Digicel faces new threat via rival’s deal talks

Denis O’Brien’s telco faces the prospect of being squeezed as Liberty Global confirms talks for CWC

US billionaire John Malone. His Liberty Global group is in talks to acquire Cable & Wireless Communications for about €5.1 billion

US billionaire John Malone. His Liberty Global group is in talks to acquire Cable & Wireless Communications for about €5.1 billion


Just two weeks after it abandoned a flotation in New York, Denis O’Brien’s Caribbean telco Digicel now faces the prospect of getting squeezed in a battle between two of the world’s biggest telecoms tycoons.

US billionaire John Malone’s Liberty Global group is in talks to acquire Cable & Wireless Communications, Digicel’s key rival in the Caribbean, for about £3.7 billion (€5.1 billion), it emerged last night.

A deal would put CWC in a better position to compete with Digicel’s other significant mobile rival, America Movil, which is owned by the Mexican Carlos Slim, the world’s richest man.

If Liberty were to conclude a deal for CWC, it could potentially spark a regional price war in the mobile, fixed-line and cable television markets, making life more difficult for Digicel as it attempts to move away from a reliance on mobile revenues towards fixed-line customers.

Infrastructure investments

A spokesman for Digicel declined to comment on the potential ramifications for Mr O’Brien’s company of a CWC-Liberty Global deal.

CWC and Liberty Global both confirmed Mr Malone’s company had entered into discussions about a possible cash-and-shares offer for the group, which had a market capitalisation of £2.5 billion before news of the bid emerged.

Shares in London-listed CWC rose by a fifth yesterday afternoon, taking the value of the company’s shares to more than £3 billion.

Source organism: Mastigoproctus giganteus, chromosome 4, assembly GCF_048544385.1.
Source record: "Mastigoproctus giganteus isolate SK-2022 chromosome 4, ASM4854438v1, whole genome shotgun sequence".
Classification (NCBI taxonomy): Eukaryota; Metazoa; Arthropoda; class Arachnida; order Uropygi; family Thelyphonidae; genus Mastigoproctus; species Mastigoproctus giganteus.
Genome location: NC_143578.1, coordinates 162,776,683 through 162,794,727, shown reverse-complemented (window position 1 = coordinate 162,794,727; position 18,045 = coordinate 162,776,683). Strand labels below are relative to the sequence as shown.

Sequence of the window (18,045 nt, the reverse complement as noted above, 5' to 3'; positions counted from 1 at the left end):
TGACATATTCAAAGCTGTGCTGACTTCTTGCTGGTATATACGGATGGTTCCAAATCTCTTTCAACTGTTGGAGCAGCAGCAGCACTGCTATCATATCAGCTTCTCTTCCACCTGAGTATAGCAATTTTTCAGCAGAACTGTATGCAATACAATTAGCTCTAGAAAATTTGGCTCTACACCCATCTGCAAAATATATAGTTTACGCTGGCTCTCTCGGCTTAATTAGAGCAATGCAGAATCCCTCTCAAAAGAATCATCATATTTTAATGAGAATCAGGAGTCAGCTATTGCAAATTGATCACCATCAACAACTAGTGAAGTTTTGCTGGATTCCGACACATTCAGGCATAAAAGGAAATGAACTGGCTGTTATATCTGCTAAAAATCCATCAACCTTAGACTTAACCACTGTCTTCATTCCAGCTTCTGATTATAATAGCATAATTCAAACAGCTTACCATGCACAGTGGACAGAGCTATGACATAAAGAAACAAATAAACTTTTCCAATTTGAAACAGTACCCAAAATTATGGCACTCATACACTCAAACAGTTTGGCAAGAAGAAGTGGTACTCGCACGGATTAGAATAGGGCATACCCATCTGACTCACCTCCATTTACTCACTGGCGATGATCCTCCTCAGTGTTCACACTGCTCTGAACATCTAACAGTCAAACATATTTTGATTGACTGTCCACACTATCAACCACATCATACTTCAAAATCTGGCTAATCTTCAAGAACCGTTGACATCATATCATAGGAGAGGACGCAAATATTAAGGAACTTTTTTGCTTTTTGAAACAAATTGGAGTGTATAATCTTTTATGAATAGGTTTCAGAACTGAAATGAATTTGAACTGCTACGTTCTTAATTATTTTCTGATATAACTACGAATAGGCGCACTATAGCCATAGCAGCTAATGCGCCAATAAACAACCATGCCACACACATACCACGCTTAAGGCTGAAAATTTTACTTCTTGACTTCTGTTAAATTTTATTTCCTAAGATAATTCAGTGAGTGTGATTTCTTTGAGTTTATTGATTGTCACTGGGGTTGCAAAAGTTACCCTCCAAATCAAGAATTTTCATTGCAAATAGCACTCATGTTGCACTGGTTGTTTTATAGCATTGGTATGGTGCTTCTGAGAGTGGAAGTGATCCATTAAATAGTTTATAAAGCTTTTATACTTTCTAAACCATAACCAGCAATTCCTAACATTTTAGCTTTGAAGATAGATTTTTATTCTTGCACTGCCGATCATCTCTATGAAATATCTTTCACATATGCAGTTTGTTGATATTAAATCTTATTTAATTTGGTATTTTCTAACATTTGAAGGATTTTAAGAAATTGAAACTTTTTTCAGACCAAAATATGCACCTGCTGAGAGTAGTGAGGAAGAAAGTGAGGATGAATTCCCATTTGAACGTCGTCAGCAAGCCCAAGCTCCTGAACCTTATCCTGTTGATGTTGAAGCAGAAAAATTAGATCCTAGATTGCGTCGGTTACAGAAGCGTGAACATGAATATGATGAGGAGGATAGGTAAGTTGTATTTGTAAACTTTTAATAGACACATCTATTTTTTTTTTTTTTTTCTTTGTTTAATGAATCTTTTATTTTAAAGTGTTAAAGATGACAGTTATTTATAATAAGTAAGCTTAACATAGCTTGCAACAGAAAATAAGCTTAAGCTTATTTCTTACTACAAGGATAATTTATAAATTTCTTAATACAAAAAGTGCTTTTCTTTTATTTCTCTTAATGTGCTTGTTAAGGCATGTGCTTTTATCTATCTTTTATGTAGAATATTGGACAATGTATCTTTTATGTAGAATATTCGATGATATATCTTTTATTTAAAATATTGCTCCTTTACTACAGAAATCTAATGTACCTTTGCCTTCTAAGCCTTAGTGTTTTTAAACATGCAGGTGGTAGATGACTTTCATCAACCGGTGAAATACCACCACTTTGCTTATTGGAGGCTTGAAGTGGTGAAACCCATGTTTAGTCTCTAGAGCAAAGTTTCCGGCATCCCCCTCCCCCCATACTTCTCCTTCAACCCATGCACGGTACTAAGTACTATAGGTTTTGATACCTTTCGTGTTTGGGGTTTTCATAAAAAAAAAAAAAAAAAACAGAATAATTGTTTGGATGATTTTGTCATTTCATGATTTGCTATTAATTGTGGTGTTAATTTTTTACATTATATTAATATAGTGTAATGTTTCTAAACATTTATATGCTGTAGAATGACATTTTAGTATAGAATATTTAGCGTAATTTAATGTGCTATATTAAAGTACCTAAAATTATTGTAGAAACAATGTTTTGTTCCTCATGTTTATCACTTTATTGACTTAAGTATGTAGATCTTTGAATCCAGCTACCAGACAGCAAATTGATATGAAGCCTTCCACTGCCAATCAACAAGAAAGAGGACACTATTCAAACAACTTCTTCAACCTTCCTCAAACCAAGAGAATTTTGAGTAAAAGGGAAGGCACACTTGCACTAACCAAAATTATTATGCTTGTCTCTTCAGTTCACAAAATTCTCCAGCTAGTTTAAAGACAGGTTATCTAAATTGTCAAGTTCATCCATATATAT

The two companies have been in talks for some time about bringing together CWC’s strong position in the Caribbean with Liberty’s operations in Chile and Puerto Rico, said one person familiar with the situation.

Talks have centred around a price of £3.7 billion, they said, which would represent a significant premium to the share price. In addition, Liberty would assume CWC’s net debt, which was about £1.7 billion as of June.

CWC cautioned that there was no “certainty that any firm offer will be made nor as to the terms on which any firm offer might be made”.



A person close to the talks said Mr Malone would be in a strong position to launch a formal offer given this potential block of shareholders in support of a strategy to bring the groups together. The deal is expected to be agreed in the next few weeks.

Liberty has 1.5 million customers in Puerto Rico and Chile, while CWC can bring complementary businesses in countries such as Panama as well as its additional operations across the Caribbean.

An acquisition by Liberty would mark the latest twist in the 150-year-old history of the Cable & Wireless group, which emerged from the first Atlantic cable companies set up in the 1860s.

CWC was created as the holding company for international business after a 2010 demerger from Cable & Wireless Worldwide, the British telecoms arm that was acquired by Vodafone. (Additional reporting: Financial Times)